kuniga.me > NP-Incompleteness > Haskell – Function Currying

06 Nov 2011

Function currying corresponds to the partial evaluation of a function’s arguments. The technique is named after Haskell Curry, who according to Wikipedia [1] re-invented the method (Moses Schönfinkel had already developed the method previously). The Haskell language is also named after Curry.

In this post I will talk a little about currying functions in Haskell, based mainly on Chapter 4 of the book *Real World Haskell* [1].

The syntax for specifying the type of a function in Haskell with multiple arguments seems a bit confusing at first. For example, if we want to define a function that sums two integers, we must specify it as follows.

From the header it doesn’t give the impression that the function takes two integers as an argument and returns an integer. That’s because functions in Haskell actually take only one argument. When there are multiple arguments, we call the `f`

function with the first argument and return a `g`

function with the occurrences of that first argument replaced by the value passed as the argument.

For example, consider a function `f(a, b, c)`

over three integers `a`

, `b`

and `c`

. The first call of the function `f(1,2,3)`

returns a new function `g(b, c) = f(1, b, c)`

, which in turn returns another function `h(c) = g(2, c)`

, which takes only one argument.

To test this in practice, we can do in the terminal (ghci):

In the example above, the parameter `a`

of sum, was replaced by `3`

and the resulting function assigned to sumThree, which now only takes one argument.

In a function with several parameters, we can work with intermediate functions resulting from the currying process by providing only some of the parameters. For example,

In this case, `foo1`

receives two arguments, `foo2`

just one and `foo3`

is already the result of the function `foo`

.

Suppose we want to select prime numbers from an input list. A very simple version, where we try to find a divisor of `p`

going from `2`

to $sqrt{p}$, can be given by:

In Haskell’s standard library, there is a function called `filter`

, which takes an array and a predicate (i.e. function that takes an element of that array and returns true or false). We can pass our function `isPrime`

to generate a list with prime elements from 1 to 50 for example.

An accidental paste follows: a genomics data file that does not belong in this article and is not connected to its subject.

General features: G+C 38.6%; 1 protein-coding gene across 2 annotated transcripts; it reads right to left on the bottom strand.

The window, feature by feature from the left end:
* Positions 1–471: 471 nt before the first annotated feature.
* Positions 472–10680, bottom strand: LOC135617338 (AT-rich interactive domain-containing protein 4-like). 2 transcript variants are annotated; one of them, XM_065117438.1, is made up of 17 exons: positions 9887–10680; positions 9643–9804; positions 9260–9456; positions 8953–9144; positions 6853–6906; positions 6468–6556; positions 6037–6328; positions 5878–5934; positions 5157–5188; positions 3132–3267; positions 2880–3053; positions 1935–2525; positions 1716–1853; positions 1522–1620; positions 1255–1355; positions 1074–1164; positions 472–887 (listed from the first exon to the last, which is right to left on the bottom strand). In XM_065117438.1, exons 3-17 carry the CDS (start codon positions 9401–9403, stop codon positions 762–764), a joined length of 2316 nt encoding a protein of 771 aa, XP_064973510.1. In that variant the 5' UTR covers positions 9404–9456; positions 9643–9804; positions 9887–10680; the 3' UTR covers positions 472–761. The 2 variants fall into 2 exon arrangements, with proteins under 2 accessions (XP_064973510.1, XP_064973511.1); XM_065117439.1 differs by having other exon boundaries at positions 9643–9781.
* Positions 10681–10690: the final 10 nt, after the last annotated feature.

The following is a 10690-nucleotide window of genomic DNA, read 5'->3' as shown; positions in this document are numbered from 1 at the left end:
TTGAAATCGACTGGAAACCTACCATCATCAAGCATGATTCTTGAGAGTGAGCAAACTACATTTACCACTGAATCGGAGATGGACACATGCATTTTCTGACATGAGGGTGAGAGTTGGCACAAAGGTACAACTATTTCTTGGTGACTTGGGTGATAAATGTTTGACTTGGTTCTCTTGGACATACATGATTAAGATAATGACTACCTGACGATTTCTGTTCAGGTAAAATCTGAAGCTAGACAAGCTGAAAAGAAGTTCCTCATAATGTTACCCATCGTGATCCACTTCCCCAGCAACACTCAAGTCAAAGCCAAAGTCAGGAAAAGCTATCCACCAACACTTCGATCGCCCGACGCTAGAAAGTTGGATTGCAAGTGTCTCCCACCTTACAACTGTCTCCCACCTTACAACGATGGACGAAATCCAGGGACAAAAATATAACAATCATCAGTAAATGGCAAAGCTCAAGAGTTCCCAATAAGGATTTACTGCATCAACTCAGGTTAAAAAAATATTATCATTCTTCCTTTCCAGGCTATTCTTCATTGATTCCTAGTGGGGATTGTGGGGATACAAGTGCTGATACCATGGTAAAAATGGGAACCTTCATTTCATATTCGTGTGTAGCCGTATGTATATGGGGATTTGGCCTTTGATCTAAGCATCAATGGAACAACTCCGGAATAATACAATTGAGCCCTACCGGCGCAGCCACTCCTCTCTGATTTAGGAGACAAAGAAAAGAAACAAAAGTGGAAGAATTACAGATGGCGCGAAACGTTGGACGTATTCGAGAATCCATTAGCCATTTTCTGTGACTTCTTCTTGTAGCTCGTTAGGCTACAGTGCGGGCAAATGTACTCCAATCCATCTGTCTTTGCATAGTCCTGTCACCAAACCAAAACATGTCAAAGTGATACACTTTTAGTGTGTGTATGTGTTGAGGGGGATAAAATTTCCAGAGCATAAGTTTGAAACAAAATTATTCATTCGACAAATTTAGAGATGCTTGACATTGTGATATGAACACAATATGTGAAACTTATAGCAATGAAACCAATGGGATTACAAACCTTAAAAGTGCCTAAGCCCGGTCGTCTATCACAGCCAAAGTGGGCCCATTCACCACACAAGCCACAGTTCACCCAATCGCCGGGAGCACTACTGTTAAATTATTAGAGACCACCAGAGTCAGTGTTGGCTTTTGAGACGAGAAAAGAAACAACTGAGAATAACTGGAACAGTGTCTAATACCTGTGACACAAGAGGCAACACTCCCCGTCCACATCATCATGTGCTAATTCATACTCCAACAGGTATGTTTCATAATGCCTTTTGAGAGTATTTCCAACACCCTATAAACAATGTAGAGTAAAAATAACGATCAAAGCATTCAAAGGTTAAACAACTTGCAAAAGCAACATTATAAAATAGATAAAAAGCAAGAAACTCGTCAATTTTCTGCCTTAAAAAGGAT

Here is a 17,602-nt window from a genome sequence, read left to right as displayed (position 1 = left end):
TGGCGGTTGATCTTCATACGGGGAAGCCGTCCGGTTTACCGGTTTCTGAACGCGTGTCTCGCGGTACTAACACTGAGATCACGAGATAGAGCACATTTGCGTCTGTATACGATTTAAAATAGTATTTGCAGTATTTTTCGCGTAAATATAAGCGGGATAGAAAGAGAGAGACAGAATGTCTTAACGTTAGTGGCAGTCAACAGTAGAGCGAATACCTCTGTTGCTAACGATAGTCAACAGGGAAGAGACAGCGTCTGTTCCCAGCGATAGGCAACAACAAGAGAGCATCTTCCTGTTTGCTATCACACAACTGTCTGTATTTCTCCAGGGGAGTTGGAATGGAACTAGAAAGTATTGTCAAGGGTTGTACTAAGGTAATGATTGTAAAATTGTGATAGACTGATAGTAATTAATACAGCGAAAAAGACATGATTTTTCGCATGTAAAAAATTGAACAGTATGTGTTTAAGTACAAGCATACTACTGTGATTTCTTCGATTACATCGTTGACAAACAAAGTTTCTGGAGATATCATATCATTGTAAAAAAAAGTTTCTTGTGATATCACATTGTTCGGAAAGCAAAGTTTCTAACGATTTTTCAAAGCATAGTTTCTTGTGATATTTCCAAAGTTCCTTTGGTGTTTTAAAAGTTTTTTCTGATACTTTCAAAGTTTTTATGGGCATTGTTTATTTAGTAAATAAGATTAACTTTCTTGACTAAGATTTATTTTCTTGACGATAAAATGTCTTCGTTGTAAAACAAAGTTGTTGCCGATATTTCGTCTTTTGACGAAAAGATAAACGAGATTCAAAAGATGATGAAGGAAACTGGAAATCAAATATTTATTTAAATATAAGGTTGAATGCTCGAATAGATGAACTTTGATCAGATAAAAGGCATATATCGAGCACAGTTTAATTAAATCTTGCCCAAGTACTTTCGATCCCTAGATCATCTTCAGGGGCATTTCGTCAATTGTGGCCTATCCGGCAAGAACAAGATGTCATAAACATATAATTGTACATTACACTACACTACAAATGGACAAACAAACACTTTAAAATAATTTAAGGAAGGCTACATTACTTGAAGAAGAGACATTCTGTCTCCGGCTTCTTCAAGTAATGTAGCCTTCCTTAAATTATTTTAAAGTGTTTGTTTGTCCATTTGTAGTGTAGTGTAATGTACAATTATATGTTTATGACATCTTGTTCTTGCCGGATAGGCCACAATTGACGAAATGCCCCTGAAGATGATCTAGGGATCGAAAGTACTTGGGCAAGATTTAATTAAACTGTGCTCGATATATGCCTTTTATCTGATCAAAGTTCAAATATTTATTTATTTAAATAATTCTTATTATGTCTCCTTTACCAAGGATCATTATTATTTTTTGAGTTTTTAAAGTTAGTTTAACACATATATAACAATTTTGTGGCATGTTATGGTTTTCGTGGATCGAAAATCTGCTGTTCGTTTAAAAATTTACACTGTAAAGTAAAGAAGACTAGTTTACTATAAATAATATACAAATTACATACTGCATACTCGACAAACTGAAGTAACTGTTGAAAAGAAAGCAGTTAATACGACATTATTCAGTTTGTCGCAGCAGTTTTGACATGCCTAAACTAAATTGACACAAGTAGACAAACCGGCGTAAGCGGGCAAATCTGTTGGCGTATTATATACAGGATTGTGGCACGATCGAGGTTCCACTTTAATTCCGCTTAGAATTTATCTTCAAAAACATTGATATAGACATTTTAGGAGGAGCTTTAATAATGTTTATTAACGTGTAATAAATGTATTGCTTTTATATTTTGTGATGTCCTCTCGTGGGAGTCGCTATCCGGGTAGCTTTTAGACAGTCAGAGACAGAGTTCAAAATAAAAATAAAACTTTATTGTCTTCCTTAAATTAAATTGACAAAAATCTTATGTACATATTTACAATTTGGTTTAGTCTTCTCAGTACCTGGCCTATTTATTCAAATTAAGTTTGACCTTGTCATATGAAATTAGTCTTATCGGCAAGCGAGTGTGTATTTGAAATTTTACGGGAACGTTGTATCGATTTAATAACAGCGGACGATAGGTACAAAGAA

To make it easier, we can create a function that receives an array and returns the list of primes:

Using currying, it is possible to define the function above without parameter

In the first case, we are basically defining a new wrapper function that will call `filter isPrime`

when invoked. In the second, we are more or less creating an alias to `filter isPrime`

.

By default, the substitution of arguments is done from the first argument, that is, from left to right. However, for functions with two (binary) parameters, we can use infix notation to replace the second argument first.

The infix notation consists of calling the function between(backticksbacktick). For example, the sum function could be called like this:

This syntax is interesting for code readability purposes. When calling the function in infix form passing only the second argument, the substitution is done only for it. As an example, let’s define the power function that takes two integers a and b and raises a to b (the sum function isn’t funny because it’s commutative).

Now we can curry and apply the function to just one argument

The STL provides some tools for working with the functional paradigm, through the library `functional`

. Through it we can reproduce our first example in Haskell:

In this case we work with a functor, which is an object representing a function. The class `adder`

must derive from the class `binary_function`

. The function `bind1st`

makes a bind of the first argument of the function, and returns an object of type `binder1st`

, which derives from the class `unary_function`

which takes a single argument.

It is possible to bind the second argument using the function `bind2nd`

.